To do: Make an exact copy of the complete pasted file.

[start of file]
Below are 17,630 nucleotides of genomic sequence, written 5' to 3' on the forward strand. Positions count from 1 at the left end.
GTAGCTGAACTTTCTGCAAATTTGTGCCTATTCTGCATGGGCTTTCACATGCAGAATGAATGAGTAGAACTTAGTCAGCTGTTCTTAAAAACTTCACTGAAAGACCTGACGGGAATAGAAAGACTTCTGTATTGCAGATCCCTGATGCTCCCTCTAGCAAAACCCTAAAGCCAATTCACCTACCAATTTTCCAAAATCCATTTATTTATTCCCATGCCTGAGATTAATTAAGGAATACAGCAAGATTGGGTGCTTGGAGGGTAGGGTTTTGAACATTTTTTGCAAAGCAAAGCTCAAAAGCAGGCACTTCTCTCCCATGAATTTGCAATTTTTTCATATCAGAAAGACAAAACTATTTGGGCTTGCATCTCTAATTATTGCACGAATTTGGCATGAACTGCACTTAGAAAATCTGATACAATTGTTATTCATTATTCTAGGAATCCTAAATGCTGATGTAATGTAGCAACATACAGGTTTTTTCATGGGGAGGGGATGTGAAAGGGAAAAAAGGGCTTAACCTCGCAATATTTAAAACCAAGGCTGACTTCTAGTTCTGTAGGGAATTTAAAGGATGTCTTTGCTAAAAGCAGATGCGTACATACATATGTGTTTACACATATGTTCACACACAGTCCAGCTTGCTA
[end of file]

Below are 17,630 nucleotides of genomic sequence, written 5' to 3' on the forward strand. Positions count from 1 at the left end.
GTAGCTGAACTTTCTGCAAATTTGTGCCTATTCTGCATGGGCTTTCACATGCAGAATGAATGAGTAGAACTTAGTCAGCTGTTCTTAAAAACTTCACTGAAAGACCTGACGGGAATAGAAAGACTTCTGTATTGCAGATCCCTGATGCTCCCTCTAGCAAAACCCTAAAGCCAATTCACCTACCAATTTTCCAAAATCCATTTATTTATTCCCATGCCTGAGATTAATTAAGGAATACAGCAAGATTGGGTGCTTGGAGGGTAGGGTTTTGAACATTTTTTGCAAAGCAAAGCTCAAAAGCAGGCACTTCTCTCCCATGAATTTGCAATTTTTTCATATCAGAAAGACAAAACTATTTGGGCTTGCATCTCTAATTATTGCACGAATTTGGCATGAACTGCACTTAGAAAATCTGATACAATTGTTATTCATTATTCTAGGAATCCTAAATGCTGATGTAATGTAGCAACATACAGGTTTTTTCATGGGGAGGGGATGTGAAAGGGAAAAAAGGGCTTAACCTCGCAATATTTAAAACCAAGGCTGACTTCTAGTTCTGTAGGGAATTTAAAGGATGTCTTTGCTAAAAGCAGATGCGTACATACATATGTGTTTACACATATGTTCACACACAGTCCAGCTTGCTA